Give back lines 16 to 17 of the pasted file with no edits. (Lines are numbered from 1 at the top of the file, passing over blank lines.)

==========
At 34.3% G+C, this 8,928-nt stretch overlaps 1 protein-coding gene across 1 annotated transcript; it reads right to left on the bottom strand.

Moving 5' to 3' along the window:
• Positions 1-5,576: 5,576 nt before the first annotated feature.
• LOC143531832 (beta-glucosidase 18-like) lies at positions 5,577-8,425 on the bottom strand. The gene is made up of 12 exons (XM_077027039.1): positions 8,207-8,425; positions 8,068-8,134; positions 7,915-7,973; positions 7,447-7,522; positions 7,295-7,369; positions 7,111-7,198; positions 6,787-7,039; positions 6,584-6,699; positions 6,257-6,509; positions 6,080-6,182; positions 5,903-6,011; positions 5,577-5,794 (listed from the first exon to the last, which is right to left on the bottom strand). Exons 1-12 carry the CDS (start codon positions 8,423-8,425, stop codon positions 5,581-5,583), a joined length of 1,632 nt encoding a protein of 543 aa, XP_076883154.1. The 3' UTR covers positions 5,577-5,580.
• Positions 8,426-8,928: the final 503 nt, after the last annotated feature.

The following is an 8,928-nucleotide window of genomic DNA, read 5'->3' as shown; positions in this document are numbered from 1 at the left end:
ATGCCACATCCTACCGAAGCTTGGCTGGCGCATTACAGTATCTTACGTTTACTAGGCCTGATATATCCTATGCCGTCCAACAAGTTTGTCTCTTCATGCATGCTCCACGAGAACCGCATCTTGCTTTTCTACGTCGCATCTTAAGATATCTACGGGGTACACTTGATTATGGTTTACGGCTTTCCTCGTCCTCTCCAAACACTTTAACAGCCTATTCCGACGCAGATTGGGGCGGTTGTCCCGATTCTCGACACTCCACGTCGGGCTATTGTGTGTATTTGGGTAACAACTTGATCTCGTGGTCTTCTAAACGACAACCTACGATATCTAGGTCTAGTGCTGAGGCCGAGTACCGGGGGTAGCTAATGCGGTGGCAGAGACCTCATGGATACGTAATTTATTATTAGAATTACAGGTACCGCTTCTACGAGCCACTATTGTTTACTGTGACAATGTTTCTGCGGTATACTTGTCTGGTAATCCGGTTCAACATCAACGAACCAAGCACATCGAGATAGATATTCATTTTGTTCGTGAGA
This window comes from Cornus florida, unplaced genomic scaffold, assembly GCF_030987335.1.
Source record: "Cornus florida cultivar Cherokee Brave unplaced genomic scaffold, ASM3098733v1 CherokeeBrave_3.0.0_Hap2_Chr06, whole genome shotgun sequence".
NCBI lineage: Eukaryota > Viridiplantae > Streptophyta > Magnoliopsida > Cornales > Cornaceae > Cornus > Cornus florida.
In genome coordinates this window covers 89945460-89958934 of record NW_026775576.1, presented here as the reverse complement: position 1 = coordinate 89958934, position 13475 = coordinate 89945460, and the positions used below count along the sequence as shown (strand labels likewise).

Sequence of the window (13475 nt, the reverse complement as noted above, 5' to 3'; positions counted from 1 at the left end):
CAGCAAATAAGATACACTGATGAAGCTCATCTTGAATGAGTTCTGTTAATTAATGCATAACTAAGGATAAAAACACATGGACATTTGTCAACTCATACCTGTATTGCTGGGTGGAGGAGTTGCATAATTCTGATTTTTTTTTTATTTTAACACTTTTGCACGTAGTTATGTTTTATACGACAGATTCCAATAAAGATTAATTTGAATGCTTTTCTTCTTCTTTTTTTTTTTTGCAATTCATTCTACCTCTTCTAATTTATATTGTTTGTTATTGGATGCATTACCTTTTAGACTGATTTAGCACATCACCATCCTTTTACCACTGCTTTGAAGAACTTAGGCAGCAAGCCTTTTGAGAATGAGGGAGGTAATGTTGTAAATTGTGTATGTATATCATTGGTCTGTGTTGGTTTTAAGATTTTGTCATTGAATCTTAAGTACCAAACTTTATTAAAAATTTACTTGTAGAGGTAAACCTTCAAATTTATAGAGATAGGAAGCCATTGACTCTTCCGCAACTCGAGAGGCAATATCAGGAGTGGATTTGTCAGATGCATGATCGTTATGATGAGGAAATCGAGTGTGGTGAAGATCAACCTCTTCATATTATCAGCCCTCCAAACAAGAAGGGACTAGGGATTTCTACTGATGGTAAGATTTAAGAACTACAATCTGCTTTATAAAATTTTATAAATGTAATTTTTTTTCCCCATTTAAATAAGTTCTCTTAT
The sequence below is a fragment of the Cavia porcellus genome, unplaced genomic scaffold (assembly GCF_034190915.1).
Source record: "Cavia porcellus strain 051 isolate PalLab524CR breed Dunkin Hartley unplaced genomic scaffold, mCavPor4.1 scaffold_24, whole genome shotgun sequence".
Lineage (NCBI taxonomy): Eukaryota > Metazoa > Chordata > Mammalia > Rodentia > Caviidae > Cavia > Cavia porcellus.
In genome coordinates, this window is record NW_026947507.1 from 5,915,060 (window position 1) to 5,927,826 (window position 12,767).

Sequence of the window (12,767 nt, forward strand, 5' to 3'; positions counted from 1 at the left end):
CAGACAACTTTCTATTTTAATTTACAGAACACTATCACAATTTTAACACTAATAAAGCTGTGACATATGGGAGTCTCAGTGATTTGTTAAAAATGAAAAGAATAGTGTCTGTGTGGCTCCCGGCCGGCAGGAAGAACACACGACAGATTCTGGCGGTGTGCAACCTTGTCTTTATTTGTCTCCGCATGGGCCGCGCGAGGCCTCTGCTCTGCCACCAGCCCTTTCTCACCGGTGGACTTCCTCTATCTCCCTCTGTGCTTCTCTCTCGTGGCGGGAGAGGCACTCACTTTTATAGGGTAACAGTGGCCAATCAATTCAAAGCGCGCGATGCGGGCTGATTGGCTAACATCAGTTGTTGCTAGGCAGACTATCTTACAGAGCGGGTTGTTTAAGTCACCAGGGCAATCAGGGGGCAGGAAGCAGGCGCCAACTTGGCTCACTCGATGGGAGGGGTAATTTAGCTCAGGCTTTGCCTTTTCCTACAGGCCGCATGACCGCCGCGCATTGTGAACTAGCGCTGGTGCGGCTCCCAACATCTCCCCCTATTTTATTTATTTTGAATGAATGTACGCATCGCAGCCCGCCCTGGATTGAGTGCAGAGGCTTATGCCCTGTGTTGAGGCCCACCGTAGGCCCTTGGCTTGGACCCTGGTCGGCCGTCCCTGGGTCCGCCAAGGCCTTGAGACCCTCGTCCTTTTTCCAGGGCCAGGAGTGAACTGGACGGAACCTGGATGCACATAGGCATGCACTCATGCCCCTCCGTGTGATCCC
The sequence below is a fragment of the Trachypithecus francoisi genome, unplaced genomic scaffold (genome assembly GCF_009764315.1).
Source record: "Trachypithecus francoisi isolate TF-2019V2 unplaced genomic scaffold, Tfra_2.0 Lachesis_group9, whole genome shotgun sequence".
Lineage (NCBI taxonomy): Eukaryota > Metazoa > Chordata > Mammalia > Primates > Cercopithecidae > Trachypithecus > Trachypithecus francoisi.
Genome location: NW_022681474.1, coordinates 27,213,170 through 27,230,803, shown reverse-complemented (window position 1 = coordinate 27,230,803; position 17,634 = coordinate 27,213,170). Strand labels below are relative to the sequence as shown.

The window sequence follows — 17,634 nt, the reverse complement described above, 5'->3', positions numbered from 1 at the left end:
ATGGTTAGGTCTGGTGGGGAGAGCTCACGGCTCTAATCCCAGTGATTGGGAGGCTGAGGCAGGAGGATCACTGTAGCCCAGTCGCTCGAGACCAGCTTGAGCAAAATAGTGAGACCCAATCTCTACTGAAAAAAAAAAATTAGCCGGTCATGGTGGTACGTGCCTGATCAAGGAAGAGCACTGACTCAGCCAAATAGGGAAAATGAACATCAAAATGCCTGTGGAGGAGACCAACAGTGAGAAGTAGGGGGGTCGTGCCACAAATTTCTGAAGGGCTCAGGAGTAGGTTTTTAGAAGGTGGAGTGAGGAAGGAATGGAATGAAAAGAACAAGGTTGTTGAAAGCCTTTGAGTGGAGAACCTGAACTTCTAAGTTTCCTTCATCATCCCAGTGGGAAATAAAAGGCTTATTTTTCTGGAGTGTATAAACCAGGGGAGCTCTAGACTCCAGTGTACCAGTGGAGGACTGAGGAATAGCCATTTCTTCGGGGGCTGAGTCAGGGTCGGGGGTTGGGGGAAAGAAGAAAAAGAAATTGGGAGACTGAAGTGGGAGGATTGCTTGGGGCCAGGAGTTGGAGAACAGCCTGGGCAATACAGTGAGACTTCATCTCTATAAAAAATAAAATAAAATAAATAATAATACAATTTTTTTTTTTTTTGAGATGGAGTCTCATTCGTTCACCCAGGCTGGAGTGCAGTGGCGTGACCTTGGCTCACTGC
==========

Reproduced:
Lineage (NCBI taxonomy): Eukaryota > Metazoa > Chordata > Mammalia > Rodentia > Caviidae > Cavia > Cavia porcellus.
In genome coordinates, this window is record NW_026947507.1 from 5,915,060 (window position 1) to 5,927,826 (window position 12,767).